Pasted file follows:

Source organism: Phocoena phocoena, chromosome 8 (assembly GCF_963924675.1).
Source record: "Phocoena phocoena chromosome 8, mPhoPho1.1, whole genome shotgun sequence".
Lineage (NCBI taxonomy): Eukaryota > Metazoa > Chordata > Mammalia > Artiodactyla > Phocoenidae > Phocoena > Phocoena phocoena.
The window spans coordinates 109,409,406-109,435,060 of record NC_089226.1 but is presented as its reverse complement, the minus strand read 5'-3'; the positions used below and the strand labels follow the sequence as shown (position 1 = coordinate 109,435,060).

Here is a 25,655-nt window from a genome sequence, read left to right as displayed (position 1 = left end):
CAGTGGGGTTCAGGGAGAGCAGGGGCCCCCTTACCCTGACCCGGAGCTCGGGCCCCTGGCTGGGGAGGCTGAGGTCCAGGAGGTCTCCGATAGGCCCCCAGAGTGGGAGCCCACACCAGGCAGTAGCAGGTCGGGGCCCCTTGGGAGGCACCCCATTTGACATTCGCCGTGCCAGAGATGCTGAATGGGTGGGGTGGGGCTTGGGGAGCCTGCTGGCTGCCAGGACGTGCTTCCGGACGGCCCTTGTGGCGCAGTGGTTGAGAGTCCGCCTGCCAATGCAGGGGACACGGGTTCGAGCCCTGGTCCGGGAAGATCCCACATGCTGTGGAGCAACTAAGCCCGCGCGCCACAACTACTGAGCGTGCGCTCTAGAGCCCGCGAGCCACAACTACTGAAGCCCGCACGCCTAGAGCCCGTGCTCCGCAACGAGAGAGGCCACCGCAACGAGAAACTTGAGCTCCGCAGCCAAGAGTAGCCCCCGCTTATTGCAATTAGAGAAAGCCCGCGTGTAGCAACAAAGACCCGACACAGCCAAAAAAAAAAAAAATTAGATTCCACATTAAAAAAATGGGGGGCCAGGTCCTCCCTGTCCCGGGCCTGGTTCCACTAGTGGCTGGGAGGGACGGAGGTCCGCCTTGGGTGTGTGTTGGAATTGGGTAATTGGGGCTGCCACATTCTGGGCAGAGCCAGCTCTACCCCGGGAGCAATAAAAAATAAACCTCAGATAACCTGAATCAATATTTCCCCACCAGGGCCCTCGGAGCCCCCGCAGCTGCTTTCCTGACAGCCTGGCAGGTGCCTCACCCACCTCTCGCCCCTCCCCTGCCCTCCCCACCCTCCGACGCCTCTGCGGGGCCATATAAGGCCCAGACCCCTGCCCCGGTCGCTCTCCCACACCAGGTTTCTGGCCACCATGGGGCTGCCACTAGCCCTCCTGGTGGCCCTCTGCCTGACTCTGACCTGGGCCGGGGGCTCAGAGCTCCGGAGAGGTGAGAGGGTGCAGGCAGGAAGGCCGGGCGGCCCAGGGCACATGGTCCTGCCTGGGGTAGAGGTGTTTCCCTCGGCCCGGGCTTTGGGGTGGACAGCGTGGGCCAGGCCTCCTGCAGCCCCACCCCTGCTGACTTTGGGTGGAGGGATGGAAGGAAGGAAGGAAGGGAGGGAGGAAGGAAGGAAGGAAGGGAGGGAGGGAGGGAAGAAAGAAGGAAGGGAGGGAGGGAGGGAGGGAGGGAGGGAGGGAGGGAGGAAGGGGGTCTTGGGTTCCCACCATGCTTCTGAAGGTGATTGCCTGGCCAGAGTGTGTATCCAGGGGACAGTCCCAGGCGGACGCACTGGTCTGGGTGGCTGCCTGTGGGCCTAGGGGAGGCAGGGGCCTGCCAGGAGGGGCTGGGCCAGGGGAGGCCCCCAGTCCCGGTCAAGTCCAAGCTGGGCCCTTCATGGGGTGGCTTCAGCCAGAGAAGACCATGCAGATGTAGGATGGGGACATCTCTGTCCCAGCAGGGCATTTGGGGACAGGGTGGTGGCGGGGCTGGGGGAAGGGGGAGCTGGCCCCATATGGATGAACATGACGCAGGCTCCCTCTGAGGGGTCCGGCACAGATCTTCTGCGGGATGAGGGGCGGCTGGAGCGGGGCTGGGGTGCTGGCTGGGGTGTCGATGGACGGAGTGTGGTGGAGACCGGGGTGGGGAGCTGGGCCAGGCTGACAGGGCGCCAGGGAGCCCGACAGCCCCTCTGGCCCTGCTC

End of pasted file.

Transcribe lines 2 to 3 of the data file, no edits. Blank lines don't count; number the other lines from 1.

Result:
Source record: "Phocoena phocoena chromosome 8, mPhoPho1.1, whole genome shotgun sequence".
Lineage (NCBI taxonomy): Eukaryota > Metazoa > Chordata > Mammalia > Artiodactyla > Phocoenidae > Phocoena > Phocoena phocoena.